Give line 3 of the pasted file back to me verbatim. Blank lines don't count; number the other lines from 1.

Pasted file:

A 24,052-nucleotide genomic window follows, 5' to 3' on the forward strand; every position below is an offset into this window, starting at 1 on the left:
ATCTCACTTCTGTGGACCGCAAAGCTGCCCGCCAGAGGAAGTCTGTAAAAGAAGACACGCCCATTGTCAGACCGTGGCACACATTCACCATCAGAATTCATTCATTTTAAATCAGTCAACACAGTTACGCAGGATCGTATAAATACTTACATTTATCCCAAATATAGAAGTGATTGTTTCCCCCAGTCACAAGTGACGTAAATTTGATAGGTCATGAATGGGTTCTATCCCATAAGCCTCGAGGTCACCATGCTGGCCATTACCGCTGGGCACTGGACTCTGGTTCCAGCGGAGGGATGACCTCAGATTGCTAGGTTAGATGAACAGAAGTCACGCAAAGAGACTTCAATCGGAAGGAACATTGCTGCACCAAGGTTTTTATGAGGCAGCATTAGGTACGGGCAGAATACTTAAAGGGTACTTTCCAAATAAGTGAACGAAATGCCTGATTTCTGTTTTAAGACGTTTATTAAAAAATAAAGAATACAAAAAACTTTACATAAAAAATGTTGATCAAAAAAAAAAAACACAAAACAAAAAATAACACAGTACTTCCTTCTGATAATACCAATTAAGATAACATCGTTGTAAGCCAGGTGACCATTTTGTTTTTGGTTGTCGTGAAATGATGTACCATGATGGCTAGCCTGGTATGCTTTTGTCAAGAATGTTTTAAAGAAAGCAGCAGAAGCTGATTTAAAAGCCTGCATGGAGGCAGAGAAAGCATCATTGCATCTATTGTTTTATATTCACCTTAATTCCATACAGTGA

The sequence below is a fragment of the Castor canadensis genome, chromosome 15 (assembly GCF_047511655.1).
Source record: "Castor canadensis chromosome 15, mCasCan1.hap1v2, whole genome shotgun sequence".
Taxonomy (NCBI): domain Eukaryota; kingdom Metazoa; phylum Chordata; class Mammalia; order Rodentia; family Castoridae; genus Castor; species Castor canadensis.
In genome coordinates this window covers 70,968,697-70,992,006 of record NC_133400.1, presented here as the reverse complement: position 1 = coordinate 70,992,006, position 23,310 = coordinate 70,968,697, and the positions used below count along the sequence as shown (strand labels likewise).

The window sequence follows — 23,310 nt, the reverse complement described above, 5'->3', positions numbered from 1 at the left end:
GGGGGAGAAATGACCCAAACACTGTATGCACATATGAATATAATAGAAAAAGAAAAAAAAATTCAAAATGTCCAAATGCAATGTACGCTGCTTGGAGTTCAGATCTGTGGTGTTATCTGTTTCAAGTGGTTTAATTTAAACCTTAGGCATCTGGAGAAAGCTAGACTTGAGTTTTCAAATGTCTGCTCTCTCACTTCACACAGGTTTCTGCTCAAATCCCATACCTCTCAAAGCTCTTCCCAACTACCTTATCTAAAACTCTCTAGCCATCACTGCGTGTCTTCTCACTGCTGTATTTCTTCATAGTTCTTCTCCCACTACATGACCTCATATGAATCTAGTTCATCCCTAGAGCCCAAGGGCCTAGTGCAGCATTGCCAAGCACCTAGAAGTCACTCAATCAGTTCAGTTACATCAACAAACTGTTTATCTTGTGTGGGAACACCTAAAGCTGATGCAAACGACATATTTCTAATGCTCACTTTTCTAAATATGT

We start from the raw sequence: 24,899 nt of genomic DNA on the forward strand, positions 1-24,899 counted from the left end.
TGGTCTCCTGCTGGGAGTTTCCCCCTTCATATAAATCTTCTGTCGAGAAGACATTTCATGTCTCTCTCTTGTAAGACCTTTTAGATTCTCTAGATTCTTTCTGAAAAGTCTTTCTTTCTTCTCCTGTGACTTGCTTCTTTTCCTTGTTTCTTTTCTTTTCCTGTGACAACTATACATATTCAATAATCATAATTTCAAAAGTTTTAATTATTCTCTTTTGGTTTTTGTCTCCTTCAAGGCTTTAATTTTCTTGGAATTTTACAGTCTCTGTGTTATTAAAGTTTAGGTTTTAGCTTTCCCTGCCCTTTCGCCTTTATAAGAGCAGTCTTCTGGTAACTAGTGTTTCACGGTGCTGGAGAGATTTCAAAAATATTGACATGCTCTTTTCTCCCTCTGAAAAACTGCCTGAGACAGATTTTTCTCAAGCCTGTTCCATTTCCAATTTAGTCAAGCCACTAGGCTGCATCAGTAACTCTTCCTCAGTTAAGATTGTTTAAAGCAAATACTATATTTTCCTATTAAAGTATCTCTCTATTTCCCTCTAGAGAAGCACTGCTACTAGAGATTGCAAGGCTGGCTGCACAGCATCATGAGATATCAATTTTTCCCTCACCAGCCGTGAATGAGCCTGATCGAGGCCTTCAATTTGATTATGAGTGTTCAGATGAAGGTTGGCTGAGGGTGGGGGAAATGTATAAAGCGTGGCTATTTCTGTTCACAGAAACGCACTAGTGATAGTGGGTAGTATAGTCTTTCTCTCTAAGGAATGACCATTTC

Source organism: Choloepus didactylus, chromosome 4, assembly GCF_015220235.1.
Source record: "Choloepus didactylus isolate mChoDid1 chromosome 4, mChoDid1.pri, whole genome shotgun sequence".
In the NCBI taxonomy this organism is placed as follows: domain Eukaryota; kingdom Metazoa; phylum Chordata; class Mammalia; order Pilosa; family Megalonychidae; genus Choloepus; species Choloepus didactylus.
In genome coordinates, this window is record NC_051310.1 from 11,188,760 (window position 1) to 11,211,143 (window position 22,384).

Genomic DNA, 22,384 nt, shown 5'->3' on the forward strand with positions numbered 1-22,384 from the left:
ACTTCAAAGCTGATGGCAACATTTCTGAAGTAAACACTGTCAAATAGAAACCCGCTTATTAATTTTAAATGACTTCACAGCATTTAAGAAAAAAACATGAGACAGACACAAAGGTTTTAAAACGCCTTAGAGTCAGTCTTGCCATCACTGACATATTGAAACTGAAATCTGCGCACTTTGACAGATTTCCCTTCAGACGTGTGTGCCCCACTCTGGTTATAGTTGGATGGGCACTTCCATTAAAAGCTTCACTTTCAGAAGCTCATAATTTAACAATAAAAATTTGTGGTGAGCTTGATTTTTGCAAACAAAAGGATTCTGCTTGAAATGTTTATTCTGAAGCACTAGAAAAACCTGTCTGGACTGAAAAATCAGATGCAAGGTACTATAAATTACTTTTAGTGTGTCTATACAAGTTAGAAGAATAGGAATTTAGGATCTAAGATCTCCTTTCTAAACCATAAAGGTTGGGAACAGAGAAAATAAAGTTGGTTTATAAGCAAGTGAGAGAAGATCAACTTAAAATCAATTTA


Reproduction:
The sequence below is a fragment of the Castor canadensis genome, chromosome 15 (assembly GCF_047511655.1).